On the plus side, The Legend Returns features unparalleled complexity of play for its genre on a hand-held console. The traditional RPG utilizes a plethora of level-building subtleties that will keep menu-management fanatics happy but shouldn’t turn off those who like their RPGs more simple. In combat, characters can use magic as well as limit break-style attacks (dubbed “Infuriating Points Skills” in Lufia) in addition to their standard weapon attacks. Magic is learned in shops at the cost of Learning Points (separate from experience points but also earned in battle). IP skills are learned through the use of scrolls found in dungeons; the only other limitation to their acquisition is a character’s spiritual force, which is also increased with Learning Points.
In terms of execution, The Legend Returns also fares quite well. Commands are carried out smoothly in combat, and the game moves at a brisk enough pace to keep it as interesting as it can be within the framework of its layout. The difficulty balance is strong; the RPG should challenge players without forcing them to build levels excessively.
The intricacy of The Legend Returns keeps the game’s play deeper than any others of its genre on a hand-held system, but it sometimes becomes excessive. A good example of this complexity surplus is the character placement matrix, a 3×3 grid in which the player positions the playable characters. Whether a character can learn an IP skill or not depends not only on his or her own spiritual force, but on the spiritual force of the other characters in the same row or column on the character placement matrix as the character in question. Because characters can be shuffled around in the matrix solely for the purpose of learning IP skills and then returned to their original positions, the matrix turns out to be nothing but gratuitous menu management.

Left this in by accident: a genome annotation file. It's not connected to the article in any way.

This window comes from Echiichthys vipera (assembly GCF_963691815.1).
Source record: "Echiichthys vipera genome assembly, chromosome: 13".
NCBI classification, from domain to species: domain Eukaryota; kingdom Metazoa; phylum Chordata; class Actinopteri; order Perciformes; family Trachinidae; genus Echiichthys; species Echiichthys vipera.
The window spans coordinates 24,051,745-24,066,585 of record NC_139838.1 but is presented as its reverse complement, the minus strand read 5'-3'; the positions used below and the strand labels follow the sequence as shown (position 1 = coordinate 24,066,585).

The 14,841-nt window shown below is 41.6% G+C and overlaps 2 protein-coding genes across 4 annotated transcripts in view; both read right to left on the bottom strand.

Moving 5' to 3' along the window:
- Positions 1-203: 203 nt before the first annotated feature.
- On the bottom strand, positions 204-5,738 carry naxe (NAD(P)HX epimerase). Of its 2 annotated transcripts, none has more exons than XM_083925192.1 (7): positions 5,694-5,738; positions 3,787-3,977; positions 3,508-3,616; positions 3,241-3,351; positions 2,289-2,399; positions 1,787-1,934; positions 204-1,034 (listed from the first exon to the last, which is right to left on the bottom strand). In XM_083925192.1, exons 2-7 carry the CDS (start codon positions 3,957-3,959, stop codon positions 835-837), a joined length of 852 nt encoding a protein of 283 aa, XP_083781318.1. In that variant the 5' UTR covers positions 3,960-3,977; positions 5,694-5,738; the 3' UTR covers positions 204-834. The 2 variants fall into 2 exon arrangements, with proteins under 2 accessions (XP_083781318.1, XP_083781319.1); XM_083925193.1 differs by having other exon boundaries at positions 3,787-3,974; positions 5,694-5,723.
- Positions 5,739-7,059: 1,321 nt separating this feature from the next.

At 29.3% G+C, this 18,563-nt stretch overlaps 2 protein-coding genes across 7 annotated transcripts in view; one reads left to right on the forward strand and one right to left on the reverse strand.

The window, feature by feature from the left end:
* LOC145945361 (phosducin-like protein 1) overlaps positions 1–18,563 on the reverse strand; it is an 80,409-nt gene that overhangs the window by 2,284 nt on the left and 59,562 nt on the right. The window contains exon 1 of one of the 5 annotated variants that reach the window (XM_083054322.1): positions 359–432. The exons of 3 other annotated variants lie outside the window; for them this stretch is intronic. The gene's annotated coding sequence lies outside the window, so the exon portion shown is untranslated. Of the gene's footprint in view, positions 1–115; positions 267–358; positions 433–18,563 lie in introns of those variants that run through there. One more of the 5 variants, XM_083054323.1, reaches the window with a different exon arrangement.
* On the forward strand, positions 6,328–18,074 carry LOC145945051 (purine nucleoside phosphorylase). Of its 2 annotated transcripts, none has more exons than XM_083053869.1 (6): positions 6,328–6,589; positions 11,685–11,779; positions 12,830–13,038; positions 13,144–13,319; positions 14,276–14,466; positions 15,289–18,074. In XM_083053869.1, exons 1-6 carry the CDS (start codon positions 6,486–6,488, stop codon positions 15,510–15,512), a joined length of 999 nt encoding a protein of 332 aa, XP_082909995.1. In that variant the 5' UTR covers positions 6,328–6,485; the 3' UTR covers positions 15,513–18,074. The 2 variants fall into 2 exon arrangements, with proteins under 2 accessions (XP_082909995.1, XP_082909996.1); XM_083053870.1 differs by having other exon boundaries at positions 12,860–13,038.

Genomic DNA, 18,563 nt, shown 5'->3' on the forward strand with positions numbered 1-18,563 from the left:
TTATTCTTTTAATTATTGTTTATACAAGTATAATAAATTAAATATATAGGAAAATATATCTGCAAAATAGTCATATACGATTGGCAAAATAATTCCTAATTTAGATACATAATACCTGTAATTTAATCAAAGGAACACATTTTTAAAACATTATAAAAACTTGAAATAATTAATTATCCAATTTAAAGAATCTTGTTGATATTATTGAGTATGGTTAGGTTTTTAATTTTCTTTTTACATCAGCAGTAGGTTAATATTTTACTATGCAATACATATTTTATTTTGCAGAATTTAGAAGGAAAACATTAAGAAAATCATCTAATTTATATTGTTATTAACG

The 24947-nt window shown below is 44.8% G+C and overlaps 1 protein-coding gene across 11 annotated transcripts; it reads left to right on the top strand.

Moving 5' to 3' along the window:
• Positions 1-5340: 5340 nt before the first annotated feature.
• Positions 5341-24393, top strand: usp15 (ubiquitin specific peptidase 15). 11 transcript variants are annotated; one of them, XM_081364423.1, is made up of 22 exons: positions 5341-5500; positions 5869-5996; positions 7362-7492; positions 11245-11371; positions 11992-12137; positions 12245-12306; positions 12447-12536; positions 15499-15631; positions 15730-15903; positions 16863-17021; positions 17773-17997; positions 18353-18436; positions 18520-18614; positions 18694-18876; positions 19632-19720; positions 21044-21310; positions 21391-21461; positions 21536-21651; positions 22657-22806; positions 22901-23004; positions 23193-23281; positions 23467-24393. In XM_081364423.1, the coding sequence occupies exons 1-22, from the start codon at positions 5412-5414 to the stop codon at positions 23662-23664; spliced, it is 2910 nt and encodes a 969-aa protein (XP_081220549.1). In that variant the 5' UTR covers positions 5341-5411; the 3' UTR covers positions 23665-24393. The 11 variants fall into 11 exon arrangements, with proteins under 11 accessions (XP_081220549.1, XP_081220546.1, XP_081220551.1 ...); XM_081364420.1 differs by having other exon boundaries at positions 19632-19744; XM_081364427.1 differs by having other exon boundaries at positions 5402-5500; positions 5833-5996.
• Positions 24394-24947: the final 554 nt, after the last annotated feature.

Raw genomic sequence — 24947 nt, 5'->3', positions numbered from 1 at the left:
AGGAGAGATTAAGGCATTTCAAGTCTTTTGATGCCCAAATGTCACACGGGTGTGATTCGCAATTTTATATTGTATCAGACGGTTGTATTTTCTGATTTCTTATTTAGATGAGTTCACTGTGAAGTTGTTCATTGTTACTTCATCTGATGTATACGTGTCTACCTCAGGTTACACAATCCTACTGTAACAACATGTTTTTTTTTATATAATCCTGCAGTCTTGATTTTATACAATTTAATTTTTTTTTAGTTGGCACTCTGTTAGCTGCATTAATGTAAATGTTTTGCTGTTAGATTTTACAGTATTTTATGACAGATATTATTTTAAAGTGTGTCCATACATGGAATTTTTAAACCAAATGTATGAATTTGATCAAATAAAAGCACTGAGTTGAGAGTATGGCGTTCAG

The matrix also carries other irritating issues into the game’s play. Only the first character in each column of the matrix can actively participate in battles, but all player characters are susceptible to attack, regardless of position. This is quite annoying, because it forces players to tend to non-participating characters in combat, cheaply raising difficulty and wasting time.
The Legend Returns’ worst flaw, however, is the dull, randomly generated dungeons that players will spend the bulk of their play time in. The first 2 Lufia games’ most notable reputed strengths included well thought-out dungeons and entertaining puzzles, and it’s a shame that the Game Boy Color’s installment of the series completely neglected them. The Legend Returns’ random dungeons are limited in their design, boring to traverse through, and ultimately cause the game to become a tedious experience.
Fortunately, The Legend Returns’ control doesn’t further cripple its gameplay. Wain, your onscreen character, can only move in 4 directions, but he’s responsive to the control pad, and a dash button enables him to travel at a brisk pace, particularly through the narrow, uneventful passages that connect larger rooms in the random dungeons. Like the gameplay, the menus are complex and confusing at first, but navigation through them is amply efficient once the mechanics of the game are sufficiently understood.
Visually, The Legend Returns won’t impress anyone who’s played a game on a non-hand-held system any time recently, but it does rank with Dragon Warrior III as having some of the finest graphics that the GBC has seen. The 2D maps are about as colorful and detailed as I’ve seen on the GBC, and the sprite-based playable characters, while difficult to distinguish due to overuse of the color blue in them, hold their own. In battles, setting backgrounds are omitted, but monsters are drawn reasonably well. Like in most 8-bit games, the animation is a bit choppy, though that of The Legend Returns is better than most on the GBC.
The Legend Returns’ sound also is diminished, due to the weak aural system of the hardware that it is played on. Sound effects are feeble, consisting of the beeps and bloops that pervaded games of the 8-bit age (and, with more success, the music of bands like Stereolab and the Dismemberment Plan), and there is no voice acting in the game. The soundtrack, while not exactly noteworthy compositionally or stylistically, is quite pleasant to listen to as you traverse the many towns and dungeons in the game, though. The individual tracks repeat themselves too often, but they manage not to grate on the nerves in spite of their overuse.
Although Lufia: The Legend Returns will likely disappoint fans of the first two games in the series, it’s a solid release for the Game Boy Color in a genre that carries few titles on that console. If it’s not held to the standards set by its predecessors and today’s finer RPGs, The Legend Returns proves to be a worthwhile experience that RPG fans may want to check out.